Tis the season to be jolly.

And tis the season for Christians to be mad in the midst of so much mirth.

I get the critiques. I understand that Christmas is about Christ and not about Santa. I resonate with the call to simplify the holidays. I appreciate the warning against needless gift giving. I see how burdensome it all can be, especially for moms. So I have no problem with anyone who chooses to jump off the super-sized, industrial-strength Christmas bandwagon.

Just don’t be censorious about it.

It seems like every time Christmas rolls around, a couple rage-against-the-Christmas-machine blog posts go viral. The kind that blast Christians for ruining everything with commercialism, toys made in sweatshops, and too many reindeer games. For a season that’s supposed to be full of joy and peace, we can be awfully angry and confrontational this time of year. Downright grinchy at times.

Do you or your kids like Santa? Get rid of him. Pronto. He’s fake. He’s not the point. He’s obese and his name is an anagram for Satan.

Do you buy toys for your kids? Stop it. They don’t need them.

Are you into Christmas trees? So were the pagans. Fuhgeddaboudit.

Happy Holidays? Not in my face you don’t. Merry flippin’ Christmas, Walmart Greeter.

Do your parents spend too much money on the grandchildren? Shame them for not buying a cow in your name.

Don’t get me wrong. There are plenty of helpful ways we can make Christmas less crazy and lots of practical tips for putting Christ back in Christmas. But glaring at the happy Whos down in Whoville is not one of them. As Christians, we have more to celebrate than anyone. We don’t need to lock up Donner and Blitzen to show that Christ is preeminent. Just like Lewis didn’t have to shut out Father Christmas from Narnia to make Aslan great. If you can’t stand one more minute on Amazon, or one more Barbie, or one more mention of Zuzu’s petals, feel free to keep out all the noise, Noise, NOISE! But don’t furrow your ardent brow at your brothers and sisters with all the lights, all the sweets, all the nostalgia, all the campy cartoons, and all the presents under the tree. They will probably be at the Christmas Eve service too. They will probably give to the Christmas offering. They will probably sing hymns and carols around the tree. They probably haven’t forgotten Jesus.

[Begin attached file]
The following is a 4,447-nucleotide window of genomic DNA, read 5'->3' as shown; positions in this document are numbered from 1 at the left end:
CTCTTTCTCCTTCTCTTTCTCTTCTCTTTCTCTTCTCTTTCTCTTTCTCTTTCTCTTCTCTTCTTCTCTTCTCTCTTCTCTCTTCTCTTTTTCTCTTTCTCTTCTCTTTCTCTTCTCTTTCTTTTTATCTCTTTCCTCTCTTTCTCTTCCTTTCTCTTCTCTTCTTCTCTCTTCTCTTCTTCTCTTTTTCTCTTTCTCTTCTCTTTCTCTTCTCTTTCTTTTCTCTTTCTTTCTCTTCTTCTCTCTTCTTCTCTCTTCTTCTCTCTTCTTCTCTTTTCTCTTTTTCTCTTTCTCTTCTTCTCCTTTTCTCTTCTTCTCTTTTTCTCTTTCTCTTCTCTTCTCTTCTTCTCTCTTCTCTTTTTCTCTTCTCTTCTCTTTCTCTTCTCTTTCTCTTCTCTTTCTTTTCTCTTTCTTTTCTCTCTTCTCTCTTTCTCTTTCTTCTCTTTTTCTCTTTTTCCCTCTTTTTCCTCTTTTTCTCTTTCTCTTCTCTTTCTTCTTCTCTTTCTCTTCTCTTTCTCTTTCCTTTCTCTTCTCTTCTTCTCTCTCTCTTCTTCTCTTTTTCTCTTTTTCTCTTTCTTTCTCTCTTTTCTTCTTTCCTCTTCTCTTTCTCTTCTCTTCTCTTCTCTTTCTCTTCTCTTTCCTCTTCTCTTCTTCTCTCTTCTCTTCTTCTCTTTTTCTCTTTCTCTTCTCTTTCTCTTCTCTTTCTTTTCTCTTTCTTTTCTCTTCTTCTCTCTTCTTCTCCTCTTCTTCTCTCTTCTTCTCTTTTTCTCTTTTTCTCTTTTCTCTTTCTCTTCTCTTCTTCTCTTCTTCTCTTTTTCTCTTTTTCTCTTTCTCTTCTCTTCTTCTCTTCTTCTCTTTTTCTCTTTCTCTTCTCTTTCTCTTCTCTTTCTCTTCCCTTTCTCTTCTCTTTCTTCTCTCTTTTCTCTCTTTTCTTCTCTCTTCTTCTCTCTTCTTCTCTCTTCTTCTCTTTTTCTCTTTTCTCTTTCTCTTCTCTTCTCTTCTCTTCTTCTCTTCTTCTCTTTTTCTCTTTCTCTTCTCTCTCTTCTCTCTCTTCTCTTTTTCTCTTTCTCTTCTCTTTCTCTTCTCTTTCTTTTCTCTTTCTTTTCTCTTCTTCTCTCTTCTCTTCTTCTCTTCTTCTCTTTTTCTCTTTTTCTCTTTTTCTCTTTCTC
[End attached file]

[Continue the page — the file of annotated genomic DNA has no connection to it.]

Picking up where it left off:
There is a time for fasting in the Christian life and a time for feasting. The Old Testament teaches us that. And so does Jesus. If Western Christianity is selfish and bloated, let us be the first to say so and the first to show a more excellent way. But let us be the last to use the occasion of the incarnation for moral preening. If the disciples were to rejoice when the Bridegroom was with them, surely we can do better than to be outraged sourpusses every year when we commemorate his coming.

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45 thoughts on “Christian Christmas Grinches”

  1. ATB says:

    LOVE this! Couldn’t agree more, Kevin. I can’t wait till my first run through “Elf” and our traditional night of present wrapping to the warm glow of “It’s a Wonderful Life.” Of course…the Gospel, Christmas Eve service, Advent readings and a Christmas morning devotional will be a beautiful part of the time too…setting all the other parts in proper place.

  2. Curt Day says:

    So my question is, can we be both a grinch and celebrate Christmas at the same time?

  3. Phil Brown says:

    We have chosen to tell the actual story of Saint Nicholas instead of the Commercialized version invented by Coca-Cola in the 20th Century. Nevertheless, we have always told our children to respect the others who do celebrate the beloved fictional character. I think anyone can go too far in any direction. Personally my conviction is that we should always be truthful with our children. They love Narnia, but they know it is fiction. But they also know Santa Claus and his reindeer are fiction too. When I was young, I had a friend tell me:”Well, Santa and the Easter Bunny are fake! God must be too!” Now I’m not saying that all who celebrate Santa and finally find out that he was a real man (Who sat on the council of Nicea by the way) and that he has passed on and doesn’t live in the North Pole with his reindeer will end up being an atheist. Make believe is ok as long as it is honest make believe. You may disagree, and that is ok. It is a conscience issue for us. Oh, by the way: I think Christmas trees and all of that other stuff is fine. I don’t expect a non-believer to celebrate Christmas. The Bible says for God to deal with those inside the Church. God will deal with those outside. Happy Thanksgiving! http://themattwalshblog.com/2013/11/17/if-you-shop-on-thanksgiving-you-are-part-of-the-problem/

  4. Tim Filston says:

    “Exactamundo.” Thanks Kevin.

  5. Christy Keyton says:

    Thank you…that is all I want to say…just thank you!

  6. jigawatt says:

    Thus begins the War on the War on the War on Christmas.

  7. j james says:

    I really love this! Honestly, the stress to be overly pious this time of year weighs me down more than the commercialism. Since there are no biblical commands to observe Christmas a certain way, we are all applying wisdom to our own situations. For some it will be lights and presents. For others, less is more. But as you said, if they’re believers they probably haven’t forgotten Jesus because there is an inflatable Santa in their yard, or because they bought their kids five gifts they wanted instead of one they needed and one to give away.